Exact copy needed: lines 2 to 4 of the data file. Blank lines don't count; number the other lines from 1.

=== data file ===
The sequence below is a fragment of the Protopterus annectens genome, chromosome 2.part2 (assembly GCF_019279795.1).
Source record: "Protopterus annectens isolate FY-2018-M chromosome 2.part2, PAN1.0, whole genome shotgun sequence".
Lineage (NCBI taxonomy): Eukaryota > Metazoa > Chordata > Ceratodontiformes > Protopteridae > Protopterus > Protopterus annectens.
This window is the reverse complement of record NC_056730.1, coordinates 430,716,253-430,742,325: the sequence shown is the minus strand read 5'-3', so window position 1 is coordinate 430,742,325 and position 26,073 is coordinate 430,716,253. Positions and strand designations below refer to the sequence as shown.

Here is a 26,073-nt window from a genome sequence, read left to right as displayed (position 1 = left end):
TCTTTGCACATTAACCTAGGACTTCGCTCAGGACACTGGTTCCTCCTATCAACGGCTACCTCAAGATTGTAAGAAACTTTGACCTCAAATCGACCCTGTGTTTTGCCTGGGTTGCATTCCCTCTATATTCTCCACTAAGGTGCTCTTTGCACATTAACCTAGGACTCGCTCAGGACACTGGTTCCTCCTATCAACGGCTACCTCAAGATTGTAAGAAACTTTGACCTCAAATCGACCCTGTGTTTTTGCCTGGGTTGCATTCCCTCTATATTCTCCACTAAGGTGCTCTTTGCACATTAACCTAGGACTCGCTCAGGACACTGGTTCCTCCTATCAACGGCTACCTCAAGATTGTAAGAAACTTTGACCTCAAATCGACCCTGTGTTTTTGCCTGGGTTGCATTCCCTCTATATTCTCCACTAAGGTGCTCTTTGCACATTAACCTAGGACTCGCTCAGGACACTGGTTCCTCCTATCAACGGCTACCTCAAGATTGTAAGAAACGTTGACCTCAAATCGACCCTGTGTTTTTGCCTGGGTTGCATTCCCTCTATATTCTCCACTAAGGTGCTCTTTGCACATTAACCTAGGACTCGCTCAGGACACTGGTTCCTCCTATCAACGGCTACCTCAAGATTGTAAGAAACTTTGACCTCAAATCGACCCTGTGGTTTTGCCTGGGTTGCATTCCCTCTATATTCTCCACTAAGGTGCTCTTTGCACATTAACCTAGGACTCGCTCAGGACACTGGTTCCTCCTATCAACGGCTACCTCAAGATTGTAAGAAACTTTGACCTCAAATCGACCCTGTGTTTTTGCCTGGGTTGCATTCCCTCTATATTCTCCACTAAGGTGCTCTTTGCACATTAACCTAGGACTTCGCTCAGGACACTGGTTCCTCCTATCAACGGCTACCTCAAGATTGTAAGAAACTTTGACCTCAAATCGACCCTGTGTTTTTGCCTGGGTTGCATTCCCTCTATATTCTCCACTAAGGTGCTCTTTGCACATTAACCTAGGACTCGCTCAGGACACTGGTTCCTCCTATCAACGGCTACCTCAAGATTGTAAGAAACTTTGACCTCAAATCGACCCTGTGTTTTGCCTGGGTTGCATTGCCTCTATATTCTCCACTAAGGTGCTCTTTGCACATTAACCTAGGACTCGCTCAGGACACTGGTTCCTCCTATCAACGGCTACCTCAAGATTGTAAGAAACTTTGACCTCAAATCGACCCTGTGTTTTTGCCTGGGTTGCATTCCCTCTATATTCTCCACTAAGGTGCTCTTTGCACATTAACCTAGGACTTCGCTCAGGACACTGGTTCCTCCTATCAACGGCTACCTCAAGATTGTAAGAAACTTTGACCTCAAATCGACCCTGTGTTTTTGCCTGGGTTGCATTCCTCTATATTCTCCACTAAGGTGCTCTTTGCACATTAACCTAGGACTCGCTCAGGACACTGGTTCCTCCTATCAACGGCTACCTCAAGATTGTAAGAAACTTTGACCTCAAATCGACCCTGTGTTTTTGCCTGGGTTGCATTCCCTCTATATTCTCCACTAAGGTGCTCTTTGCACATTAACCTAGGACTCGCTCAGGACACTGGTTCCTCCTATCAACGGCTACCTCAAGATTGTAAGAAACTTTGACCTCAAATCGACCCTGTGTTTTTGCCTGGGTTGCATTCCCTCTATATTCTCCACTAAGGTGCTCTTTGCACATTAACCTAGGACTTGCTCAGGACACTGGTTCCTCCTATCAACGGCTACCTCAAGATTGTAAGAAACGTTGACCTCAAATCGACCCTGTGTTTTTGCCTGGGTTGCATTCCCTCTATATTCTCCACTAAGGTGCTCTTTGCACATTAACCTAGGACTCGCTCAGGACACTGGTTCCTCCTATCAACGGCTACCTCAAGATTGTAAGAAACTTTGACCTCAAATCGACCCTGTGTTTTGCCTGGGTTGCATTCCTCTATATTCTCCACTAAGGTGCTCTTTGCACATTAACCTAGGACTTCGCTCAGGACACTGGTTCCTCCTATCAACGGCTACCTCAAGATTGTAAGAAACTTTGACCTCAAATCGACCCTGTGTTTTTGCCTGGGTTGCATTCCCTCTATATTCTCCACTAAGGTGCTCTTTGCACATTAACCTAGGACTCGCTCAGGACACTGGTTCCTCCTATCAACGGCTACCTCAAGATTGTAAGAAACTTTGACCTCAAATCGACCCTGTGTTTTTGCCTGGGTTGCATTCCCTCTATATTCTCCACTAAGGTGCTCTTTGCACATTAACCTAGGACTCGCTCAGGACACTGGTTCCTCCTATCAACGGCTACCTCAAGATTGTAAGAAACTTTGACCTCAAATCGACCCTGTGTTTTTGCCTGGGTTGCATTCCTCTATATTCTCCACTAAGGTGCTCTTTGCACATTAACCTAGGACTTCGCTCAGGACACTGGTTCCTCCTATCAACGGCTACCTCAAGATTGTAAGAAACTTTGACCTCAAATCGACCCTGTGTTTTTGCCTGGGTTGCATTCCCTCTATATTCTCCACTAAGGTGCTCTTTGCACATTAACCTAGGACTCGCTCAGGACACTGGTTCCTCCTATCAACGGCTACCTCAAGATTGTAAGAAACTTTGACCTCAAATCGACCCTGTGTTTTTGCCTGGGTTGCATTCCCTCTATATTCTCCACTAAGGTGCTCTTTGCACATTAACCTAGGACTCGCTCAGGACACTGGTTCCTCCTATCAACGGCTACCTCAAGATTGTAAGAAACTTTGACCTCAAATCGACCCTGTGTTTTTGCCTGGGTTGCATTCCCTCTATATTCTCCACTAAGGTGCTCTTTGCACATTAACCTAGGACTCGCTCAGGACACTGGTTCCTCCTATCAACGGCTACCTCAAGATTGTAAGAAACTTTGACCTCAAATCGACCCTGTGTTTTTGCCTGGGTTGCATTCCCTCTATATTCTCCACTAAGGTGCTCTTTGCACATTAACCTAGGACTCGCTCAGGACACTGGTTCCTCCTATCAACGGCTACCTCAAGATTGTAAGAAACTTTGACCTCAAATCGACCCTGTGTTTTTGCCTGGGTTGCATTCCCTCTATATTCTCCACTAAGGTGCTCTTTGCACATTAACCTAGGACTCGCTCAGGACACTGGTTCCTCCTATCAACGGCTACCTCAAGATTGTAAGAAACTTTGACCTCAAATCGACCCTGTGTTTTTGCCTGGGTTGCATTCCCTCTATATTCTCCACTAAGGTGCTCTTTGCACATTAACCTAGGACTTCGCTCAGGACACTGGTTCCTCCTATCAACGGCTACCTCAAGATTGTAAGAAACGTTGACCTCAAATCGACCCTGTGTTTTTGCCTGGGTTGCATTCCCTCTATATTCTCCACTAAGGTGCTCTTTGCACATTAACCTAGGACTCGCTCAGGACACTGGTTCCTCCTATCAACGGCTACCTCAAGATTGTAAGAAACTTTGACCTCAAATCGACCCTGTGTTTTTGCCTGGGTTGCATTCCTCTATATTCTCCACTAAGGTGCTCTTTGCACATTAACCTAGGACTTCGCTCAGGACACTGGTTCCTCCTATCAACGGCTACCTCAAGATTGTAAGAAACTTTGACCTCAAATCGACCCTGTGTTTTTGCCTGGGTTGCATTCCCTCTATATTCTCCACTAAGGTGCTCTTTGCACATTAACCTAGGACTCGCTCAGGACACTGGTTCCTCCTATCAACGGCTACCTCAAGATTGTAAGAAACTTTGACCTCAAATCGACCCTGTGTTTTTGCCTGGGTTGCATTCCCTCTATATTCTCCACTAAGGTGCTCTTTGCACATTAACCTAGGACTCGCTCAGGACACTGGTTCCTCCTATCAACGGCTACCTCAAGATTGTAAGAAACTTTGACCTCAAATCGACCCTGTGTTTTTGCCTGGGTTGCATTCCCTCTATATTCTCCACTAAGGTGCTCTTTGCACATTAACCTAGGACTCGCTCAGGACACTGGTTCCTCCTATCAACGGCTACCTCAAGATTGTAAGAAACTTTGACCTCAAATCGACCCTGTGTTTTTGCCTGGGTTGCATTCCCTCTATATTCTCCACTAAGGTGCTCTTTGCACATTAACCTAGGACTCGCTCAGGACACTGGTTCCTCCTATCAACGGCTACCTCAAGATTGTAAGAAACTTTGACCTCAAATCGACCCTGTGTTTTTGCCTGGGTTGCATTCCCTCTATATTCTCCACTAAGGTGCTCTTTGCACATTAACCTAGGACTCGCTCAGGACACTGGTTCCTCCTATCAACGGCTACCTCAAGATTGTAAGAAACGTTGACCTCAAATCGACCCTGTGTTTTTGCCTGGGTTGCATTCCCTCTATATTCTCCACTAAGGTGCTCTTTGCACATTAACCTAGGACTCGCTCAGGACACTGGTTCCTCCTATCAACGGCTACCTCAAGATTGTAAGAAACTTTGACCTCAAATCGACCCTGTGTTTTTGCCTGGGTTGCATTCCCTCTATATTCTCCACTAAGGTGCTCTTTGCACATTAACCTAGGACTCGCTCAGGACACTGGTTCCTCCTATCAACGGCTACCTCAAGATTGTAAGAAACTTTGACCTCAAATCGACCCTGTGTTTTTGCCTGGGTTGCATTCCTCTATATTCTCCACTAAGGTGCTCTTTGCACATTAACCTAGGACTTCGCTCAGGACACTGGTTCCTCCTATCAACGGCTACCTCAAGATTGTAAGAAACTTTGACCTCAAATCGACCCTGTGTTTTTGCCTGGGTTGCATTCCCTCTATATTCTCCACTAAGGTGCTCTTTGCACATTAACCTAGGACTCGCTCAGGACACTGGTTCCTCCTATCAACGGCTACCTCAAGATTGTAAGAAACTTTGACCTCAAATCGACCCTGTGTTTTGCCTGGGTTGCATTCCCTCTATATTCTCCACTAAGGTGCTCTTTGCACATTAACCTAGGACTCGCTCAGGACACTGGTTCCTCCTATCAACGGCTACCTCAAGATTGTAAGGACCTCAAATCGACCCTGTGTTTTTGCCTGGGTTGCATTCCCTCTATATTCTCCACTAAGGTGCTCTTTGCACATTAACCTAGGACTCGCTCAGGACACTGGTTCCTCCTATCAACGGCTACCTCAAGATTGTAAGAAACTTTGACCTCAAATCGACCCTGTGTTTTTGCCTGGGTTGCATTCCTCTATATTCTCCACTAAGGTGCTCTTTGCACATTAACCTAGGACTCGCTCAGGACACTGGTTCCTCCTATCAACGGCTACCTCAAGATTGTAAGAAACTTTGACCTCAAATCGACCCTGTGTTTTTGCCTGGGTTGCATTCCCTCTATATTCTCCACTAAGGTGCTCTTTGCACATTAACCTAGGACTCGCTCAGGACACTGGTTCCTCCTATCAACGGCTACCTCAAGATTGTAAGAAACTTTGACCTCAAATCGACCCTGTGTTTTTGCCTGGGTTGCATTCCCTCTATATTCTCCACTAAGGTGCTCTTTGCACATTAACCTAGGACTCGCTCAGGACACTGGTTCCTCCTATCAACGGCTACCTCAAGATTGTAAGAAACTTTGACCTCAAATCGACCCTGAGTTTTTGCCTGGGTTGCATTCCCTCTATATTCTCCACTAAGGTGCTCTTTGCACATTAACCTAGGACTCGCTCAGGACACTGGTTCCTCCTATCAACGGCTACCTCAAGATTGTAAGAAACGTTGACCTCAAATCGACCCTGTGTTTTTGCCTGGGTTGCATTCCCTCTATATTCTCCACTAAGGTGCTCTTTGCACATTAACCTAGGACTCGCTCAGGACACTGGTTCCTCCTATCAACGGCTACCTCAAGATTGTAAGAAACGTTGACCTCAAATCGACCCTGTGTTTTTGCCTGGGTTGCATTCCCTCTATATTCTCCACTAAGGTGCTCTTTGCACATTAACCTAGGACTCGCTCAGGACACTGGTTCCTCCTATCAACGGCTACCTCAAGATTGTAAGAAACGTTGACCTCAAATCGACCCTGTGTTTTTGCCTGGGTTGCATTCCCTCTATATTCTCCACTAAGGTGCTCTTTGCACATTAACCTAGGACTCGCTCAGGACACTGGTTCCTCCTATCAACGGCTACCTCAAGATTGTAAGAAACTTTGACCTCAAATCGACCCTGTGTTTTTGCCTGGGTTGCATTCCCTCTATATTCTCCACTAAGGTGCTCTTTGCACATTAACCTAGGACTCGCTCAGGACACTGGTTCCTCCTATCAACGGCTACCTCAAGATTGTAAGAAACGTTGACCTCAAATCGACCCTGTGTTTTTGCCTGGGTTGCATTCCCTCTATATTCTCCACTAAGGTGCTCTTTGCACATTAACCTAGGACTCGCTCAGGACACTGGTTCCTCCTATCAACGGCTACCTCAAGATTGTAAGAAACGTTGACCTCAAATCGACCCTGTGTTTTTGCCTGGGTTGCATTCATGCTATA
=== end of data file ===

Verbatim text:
Source record: "Protopterus annectens isolate FY-2018-M chromosome 2.part2, PAN1.0, whole genome shotgun sequence".
Lineage (NCBI taxonomy): Eukaryota > Metazoa > Chordata > Ceratodontiformes > Protopteridae > Protopterus > Protopterus annectens.
This window is the reverse complement of record NC_056730.1, coordinates 430,716,253-430,742,325: the sequence shown is the minus strand read 5'-3', so window position 1 is coordinate 430,742,325 and position 26,073 is coordinate 430,716,253. Positions and strand designations below refer to the sequence as shown.